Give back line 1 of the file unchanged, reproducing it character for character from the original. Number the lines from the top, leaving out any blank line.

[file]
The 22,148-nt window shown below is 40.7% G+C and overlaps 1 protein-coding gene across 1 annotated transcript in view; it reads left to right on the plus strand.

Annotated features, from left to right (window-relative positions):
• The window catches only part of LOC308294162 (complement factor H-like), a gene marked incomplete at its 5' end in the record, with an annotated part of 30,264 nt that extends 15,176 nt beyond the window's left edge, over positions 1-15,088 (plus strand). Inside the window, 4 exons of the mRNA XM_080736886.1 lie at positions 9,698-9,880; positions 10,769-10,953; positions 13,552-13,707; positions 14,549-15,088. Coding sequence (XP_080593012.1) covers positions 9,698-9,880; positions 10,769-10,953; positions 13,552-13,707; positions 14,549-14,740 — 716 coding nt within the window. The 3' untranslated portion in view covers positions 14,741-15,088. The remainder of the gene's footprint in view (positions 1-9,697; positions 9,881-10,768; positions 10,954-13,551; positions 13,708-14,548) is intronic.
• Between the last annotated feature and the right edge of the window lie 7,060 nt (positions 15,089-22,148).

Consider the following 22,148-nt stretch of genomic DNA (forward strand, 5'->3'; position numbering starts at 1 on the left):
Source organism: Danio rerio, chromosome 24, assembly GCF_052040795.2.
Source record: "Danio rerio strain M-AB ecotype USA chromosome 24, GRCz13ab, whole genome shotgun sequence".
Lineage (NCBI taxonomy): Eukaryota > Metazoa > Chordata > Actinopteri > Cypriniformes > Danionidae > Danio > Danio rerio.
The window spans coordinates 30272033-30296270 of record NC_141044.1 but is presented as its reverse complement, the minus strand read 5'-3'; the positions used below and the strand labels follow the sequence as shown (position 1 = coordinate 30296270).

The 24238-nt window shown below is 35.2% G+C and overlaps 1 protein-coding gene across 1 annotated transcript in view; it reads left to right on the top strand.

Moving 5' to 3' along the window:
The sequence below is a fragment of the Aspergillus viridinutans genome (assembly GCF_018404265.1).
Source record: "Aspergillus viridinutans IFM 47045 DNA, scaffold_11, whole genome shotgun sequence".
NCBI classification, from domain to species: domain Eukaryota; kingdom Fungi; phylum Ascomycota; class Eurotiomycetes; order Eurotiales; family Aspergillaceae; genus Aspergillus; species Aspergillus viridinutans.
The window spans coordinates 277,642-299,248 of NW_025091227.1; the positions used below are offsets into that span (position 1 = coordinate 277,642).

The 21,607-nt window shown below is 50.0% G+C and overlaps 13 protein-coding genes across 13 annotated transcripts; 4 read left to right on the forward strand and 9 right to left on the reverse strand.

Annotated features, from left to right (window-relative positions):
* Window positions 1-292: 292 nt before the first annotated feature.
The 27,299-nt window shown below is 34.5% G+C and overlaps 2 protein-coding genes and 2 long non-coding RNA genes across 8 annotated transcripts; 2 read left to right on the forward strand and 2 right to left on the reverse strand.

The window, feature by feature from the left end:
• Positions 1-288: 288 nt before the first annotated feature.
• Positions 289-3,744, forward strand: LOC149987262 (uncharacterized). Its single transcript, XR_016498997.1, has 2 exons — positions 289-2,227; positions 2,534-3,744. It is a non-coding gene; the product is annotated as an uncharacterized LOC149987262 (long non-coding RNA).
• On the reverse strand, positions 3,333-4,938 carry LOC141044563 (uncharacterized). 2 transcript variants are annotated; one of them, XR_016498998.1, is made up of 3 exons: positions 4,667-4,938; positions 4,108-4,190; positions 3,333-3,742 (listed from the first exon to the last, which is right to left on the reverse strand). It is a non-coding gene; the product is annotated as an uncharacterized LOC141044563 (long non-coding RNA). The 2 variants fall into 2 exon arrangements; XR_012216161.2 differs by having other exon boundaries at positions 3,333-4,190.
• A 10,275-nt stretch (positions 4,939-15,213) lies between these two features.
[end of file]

The 22,148-nt window shown below is 40.7% G+C and overlaps 1 protein-coding gene across 1 annotated transcript in view; it reads left to right on the plus strand.